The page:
ContractsProf Blog

Editor: Myanna Dellinger
University of South Dakota School of Law

Monday, April 28, 2008

No Punitive Damages in Genentech Case

GenentechheadquartersLast week, the California Supreme Court upheld a $300 million verdict on a breach of contract claim against the biotechnology company Genentech (HQ pictured) but struck the $200 million award of punitive damages, according to the San Francisco Chronicle.  The dispute relates to the discovery of a process for producing insulin made in the 1970s by two scientists working at the City of Hope National Medical Center, a cancer research center, City of Hope contracted with Genentech to patent and market products derived from the process in return for a 2 percent royalty.  Genentech paid City of Hope more than $300 million in royalties relating to the product the two scientists had synthesized but did not pay royalties relating to other products that were created using the engineering process that the two scientists had created. 

The jury had awarded punitive damages based on a finding that Genentech had breached a fiducity duty to City of Hope.  The Supreme Court refused to permit plaintiffs to get around the limitation on contractual damages by characterizing a breach of contract claim as one alleging a fiduciary breach.  Summarizing the opinion, the Chronicle reports:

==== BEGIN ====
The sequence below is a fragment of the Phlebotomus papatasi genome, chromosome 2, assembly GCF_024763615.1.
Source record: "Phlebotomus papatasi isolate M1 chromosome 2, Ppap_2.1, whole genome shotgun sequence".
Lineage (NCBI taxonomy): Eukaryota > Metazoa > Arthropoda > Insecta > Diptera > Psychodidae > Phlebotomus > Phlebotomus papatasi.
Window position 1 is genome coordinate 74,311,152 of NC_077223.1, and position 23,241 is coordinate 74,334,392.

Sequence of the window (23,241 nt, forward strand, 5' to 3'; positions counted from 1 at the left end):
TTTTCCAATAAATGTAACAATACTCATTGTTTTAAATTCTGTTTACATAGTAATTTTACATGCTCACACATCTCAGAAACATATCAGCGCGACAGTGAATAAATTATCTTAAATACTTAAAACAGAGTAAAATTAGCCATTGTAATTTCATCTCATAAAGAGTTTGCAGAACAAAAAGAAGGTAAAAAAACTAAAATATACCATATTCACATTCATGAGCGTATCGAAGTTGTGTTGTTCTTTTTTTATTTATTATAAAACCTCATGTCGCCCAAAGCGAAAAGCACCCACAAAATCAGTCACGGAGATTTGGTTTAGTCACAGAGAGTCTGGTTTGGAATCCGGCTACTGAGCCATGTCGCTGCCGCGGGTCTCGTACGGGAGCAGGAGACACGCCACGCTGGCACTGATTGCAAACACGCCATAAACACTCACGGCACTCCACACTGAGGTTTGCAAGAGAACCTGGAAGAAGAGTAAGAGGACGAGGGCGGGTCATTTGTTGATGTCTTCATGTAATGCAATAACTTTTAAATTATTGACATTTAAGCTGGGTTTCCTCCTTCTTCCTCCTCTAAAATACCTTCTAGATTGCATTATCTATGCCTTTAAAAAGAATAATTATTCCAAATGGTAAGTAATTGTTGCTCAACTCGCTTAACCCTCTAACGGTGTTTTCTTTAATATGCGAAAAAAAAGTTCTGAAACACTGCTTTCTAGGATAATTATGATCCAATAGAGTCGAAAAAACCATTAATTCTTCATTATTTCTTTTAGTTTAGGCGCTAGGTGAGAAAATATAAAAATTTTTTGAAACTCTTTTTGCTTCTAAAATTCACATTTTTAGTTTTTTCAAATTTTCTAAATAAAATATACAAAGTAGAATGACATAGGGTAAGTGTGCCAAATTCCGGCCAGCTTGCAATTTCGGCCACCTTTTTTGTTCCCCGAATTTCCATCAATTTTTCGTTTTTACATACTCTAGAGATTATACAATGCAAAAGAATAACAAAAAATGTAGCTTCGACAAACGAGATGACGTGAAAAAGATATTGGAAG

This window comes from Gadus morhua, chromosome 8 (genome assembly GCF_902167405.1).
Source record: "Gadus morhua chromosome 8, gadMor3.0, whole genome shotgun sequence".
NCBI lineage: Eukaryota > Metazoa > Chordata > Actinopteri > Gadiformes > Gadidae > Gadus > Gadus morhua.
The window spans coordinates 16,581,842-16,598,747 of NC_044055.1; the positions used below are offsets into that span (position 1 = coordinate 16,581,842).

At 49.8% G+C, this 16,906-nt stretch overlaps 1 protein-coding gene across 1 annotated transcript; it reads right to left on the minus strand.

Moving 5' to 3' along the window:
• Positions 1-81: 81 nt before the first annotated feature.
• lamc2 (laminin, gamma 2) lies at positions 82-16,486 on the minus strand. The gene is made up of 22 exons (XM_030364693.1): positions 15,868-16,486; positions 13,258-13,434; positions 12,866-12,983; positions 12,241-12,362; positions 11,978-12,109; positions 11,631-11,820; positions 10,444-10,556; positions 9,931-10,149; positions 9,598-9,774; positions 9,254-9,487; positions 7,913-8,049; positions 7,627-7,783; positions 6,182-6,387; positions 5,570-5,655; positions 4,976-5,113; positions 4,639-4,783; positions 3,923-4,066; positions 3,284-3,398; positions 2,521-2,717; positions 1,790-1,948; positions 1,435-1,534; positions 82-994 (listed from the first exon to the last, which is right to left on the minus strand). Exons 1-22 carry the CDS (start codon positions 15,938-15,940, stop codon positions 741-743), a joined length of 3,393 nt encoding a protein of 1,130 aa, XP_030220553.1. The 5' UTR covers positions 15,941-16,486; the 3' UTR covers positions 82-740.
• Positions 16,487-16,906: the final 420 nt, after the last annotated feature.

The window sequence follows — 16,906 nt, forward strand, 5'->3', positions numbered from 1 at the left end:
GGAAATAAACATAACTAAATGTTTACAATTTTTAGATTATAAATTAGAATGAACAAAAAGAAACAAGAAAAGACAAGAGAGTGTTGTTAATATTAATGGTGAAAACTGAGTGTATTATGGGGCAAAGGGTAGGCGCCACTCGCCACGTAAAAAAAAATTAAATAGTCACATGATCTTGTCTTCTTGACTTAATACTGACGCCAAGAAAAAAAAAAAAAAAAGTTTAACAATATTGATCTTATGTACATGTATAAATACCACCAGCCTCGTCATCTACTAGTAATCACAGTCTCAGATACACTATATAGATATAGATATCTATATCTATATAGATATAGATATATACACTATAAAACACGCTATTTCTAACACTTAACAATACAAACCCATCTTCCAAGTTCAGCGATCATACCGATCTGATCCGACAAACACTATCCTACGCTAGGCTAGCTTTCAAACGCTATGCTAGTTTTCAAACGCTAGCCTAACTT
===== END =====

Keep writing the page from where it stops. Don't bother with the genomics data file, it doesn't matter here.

The court said a company that markets another firm's scientific discoveries in exchange for royalties has no special obligation to protect the other's interests, apart from its duty to adhere to the contract. Without any such obligation, the justices said, punitive damages cannot be awarded for a breach of contract.

And there was much rejoicing among the amici.

[Jeremy Telman]

In the News, Recent Scholarship | Permalink

TrackBack URL for this entry:

Listed below are links to weblogs that reference No Punitive Damages in Genentech Case:


It is interesting that the court did not mention its earlier insurance cases. I would think that if there are no punitive damages for breach of contract, and since there can be no bad faith without a breach of contract, there should be no punitive damages allowed in insurance bad faith cases.

Of course, I understand, the courts think insurance is something different but they should recognize that it is only a contract and the only appropriate damages for breach of a contract -- where there is no fiduciary relationship -- is contract damages.

Posted by: Barry Zalma | Apr 28, 2008 1:30:15 PM

Post a comment

If you do not complete your comment within 15 minutes, it will be lost. For longer comments, you may want to draft them in Word or another program and then copy them into this comment box.